This is my work on species extinction and responses to it. I manage two large projects on this topic: “Beyond Dodos and Dinosaurs: Displaying Extinction and Recovery in Museums” and “Extinction as Cultural Heritage? Exhibiting Human-Nature Entanglements with Extinct and Threatened Species”. You can read more about these projects on Remembering Extinction.

Feelings for nature : Emotions in environmental history

Andy Flack and Dolly Jørgensen, in The Routledge History of Emotions in the Modern World, ed. KatieBarclay and Peter N. Stearns, 235-251 (Routledge, 2022) More-than-human environments often evoke highly consequential emotional responses which are always rooted in spatial-temporal contexts. Human emotions have often directly impacted not only on the lives…

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Extinction and the End of Futures

History & Theory 61, no. 2 (2022): 209-218. Extinction, in biological terms, is the end of an evolutionary line, a potential future cutoff. It involves a transition between the historical past in which a species was biologically alive and a future in which it isn’t, a transition from extant to…

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Bettering stories about stories about nature

Ecozon@ European Journal of Literature, Culture and Environment 11, no. 2 (2020): 200-207. Both environmental historians and ecocritics are in the business of simultaneously analysing the stories we tell about the human-nature relationship and creating those stories. Using the case of Kiki, an Aldabra giant tortoise on display in the…

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Recovering Lost Species in the Modern Age: Histories of Longing and Belonging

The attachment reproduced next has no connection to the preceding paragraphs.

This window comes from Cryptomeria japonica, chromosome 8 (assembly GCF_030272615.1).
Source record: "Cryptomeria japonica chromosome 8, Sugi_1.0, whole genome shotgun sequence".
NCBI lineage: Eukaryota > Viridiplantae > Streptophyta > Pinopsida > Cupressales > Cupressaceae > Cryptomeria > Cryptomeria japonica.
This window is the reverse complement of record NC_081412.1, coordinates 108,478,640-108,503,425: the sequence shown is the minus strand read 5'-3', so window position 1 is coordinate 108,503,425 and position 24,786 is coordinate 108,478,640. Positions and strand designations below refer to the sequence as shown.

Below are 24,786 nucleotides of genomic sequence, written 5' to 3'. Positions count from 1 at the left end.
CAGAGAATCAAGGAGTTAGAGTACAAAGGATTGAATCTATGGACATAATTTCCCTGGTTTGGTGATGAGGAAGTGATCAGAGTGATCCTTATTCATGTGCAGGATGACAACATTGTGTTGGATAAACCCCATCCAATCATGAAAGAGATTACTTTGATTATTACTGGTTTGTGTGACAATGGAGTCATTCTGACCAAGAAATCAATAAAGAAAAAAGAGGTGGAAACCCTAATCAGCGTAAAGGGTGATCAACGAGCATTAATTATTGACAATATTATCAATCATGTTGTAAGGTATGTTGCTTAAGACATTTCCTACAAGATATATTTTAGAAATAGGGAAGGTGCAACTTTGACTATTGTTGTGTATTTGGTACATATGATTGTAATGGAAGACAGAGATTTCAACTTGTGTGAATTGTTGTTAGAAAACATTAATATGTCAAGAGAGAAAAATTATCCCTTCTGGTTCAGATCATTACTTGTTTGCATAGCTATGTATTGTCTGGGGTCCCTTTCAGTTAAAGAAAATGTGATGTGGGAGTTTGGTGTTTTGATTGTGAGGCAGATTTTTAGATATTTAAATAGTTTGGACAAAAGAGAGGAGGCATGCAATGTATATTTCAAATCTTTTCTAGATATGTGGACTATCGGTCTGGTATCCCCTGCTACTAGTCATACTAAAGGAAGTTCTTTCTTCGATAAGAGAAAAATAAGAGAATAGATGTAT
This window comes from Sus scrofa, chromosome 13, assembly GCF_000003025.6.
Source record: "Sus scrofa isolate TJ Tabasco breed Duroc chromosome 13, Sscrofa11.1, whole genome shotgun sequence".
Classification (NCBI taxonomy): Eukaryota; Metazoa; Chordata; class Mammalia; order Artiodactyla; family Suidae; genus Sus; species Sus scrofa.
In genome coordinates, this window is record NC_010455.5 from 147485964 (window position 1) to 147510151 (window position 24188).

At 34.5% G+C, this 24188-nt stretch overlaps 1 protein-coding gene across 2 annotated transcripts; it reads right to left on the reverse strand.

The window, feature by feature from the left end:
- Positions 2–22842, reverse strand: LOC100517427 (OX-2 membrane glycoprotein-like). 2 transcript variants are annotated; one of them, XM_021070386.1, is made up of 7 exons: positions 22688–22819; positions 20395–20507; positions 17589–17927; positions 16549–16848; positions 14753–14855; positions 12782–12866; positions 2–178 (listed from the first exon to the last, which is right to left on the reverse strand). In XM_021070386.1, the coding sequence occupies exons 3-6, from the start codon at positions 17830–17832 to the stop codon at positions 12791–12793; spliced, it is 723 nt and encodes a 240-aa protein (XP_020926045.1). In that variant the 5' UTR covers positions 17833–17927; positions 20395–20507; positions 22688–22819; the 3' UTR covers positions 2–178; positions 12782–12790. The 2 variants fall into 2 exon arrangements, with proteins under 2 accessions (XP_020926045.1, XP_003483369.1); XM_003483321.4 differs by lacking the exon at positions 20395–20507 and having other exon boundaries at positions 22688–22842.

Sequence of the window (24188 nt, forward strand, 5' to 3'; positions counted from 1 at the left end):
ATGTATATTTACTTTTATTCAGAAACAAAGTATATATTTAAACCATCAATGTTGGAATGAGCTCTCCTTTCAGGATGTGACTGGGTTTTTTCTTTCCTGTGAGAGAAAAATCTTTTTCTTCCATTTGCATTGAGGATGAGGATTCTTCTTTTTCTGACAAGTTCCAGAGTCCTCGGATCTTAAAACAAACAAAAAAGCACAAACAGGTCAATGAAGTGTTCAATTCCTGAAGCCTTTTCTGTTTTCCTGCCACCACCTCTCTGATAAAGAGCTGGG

MIT Press, October 2019 This groundbreaking book brings together environmental history and the history of emotions to examine the motivations behind species conservation actions. In Recovering Lost Species in the Modern Age, Dolly Jørgensen uses the environmental histories of reintroduction, rewilding, and resurrection to view the modern conservation paradigm of the…

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Endling, the power of the last in an extinction-prone world

Environmental Philosophy 14, no. 1 (2017): 119-138, doi: 10.5840/envirophil201612542 Abstract: In April 1996, two men working at a convalescent center wrote a letter to the journal Nature proposing that a new word be adopted to designate a person who is the last in the lineage: endling. This had come up because of patients…

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Presence of absence, absence of presence, and extinction narratives

In Nature, Temporality and Environmental Management: Scandinavian and Australian Perspectives on Peoples and Landscapes, ed. Lesley Head, Katarina Saltzman, Gunhild Setten, and Marie Stensek, 45-58. Routledge, 2016. Abstract: This chapter addresses where two issues – the problem of not seeing at a certain time and the idea of a static nature over…

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